Ontario in early May has seen colder temperatures and more snow than is expected mid-spring, and the subzero lows have many producers concerned about planting schedules and crops that are already in the ground, including cereal crop producers.
Joanna Follings, cereals specialist with the Ontario Ministry of Agriculture, Food and Rural Affairs (OMAFRA) has created a resource with information on cereal resilience in cold temperatures as determined by growth stage, temperatures at which damage will occur and tips for checking plants for damage.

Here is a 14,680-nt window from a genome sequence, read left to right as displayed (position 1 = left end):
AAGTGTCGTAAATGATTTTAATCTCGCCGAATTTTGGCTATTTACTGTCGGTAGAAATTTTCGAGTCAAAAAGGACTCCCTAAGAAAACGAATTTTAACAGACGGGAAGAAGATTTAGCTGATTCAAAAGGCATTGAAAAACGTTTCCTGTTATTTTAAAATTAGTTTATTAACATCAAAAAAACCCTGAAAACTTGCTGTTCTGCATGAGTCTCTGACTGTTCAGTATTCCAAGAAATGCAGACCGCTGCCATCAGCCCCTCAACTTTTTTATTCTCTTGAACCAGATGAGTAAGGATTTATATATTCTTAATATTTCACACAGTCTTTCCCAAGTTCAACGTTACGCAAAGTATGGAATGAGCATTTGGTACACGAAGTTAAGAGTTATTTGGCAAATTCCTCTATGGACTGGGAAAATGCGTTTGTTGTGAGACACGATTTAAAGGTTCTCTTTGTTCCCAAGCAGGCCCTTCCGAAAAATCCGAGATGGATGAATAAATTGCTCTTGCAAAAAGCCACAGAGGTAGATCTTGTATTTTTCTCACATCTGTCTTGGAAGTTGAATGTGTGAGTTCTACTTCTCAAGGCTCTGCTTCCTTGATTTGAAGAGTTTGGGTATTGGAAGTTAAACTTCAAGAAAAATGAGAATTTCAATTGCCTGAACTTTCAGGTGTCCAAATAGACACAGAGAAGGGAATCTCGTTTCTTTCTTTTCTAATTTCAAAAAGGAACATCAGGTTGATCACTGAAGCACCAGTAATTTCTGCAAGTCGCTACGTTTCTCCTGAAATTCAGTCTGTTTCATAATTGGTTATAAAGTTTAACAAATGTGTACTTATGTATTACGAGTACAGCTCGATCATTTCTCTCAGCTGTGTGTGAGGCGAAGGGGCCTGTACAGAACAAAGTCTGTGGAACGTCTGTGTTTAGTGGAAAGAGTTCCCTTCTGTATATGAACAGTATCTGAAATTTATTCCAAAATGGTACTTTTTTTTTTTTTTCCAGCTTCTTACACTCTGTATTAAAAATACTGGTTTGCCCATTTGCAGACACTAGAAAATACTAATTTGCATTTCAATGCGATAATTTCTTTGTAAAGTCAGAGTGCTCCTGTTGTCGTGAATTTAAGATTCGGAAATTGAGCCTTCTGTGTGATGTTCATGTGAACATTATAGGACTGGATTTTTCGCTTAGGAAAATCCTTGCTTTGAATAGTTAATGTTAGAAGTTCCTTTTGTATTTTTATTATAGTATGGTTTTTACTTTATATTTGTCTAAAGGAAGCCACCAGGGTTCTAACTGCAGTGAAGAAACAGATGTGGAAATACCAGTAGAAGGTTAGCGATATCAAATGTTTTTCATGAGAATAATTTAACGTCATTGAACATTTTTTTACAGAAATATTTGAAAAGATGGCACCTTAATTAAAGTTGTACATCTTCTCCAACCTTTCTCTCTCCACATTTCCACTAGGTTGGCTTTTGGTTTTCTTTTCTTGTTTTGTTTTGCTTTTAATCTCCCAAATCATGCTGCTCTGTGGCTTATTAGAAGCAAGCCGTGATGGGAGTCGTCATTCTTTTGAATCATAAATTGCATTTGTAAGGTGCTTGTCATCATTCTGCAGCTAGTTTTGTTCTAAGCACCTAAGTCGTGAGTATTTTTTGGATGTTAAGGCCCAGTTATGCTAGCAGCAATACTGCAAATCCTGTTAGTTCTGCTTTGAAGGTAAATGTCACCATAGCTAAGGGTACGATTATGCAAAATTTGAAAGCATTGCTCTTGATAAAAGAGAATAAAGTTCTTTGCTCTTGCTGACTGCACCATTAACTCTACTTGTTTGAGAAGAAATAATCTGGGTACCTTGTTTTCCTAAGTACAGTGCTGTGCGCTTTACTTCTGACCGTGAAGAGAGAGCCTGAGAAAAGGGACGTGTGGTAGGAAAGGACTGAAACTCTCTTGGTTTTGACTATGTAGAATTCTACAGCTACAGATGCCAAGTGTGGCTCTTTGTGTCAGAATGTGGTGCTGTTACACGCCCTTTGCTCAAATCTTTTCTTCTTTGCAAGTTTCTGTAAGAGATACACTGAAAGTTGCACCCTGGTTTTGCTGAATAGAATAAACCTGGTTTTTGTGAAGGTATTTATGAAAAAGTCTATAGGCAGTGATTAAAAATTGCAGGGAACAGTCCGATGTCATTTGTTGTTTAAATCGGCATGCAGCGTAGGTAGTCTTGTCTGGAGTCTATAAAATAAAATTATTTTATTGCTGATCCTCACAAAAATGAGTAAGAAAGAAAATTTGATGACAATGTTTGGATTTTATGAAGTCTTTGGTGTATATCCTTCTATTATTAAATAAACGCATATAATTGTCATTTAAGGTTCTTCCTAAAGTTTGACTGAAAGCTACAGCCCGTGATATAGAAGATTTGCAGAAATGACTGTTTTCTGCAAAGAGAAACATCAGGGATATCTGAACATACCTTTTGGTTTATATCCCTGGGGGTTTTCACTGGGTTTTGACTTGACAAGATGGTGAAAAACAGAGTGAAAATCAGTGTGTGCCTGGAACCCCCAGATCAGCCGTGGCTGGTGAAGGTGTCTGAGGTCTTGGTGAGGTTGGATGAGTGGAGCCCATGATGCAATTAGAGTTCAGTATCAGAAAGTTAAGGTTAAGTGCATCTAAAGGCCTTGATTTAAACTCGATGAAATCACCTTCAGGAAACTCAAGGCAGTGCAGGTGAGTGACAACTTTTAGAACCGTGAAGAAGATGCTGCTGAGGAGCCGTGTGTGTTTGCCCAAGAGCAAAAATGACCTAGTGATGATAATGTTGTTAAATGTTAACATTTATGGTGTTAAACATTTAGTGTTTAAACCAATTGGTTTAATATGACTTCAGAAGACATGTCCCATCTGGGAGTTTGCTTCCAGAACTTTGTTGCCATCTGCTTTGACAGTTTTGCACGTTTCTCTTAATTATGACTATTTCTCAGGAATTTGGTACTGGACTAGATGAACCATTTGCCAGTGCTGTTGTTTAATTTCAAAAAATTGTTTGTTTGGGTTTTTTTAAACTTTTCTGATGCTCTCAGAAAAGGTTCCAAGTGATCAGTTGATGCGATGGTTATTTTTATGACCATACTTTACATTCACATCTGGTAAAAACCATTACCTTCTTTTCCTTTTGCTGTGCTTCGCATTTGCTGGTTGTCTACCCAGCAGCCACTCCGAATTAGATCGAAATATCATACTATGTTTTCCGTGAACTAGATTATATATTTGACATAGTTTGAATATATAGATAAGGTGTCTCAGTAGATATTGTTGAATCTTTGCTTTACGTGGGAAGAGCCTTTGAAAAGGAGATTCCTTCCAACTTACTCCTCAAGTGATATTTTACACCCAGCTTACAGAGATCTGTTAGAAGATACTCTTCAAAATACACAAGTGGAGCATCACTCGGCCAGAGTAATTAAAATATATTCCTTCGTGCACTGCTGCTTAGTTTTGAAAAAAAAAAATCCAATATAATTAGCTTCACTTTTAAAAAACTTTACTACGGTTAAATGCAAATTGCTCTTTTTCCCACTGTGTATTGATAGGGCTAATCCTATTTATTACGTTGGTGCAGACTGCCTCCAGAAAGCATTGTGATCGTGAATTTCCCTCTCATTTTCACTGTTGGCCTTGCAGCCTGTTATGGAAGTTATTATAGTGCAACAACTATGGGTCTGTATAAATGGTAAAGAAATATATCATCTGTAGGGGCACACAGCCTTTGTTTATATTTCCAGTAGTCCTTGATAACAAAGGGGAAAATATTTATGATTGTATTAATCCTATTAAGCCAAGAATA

The more advanced the growth stage of a crop, the more likely it is to be damaged by low temperatures, so be sure to check the most developed crop fields first. As well, rye and triticale are slightly more cold-tolerant than wheat, which is in turn slightly more cold-resistant than spring cereals like barley and oat.
For the full article, visit the OMAFRA Field Crop News website.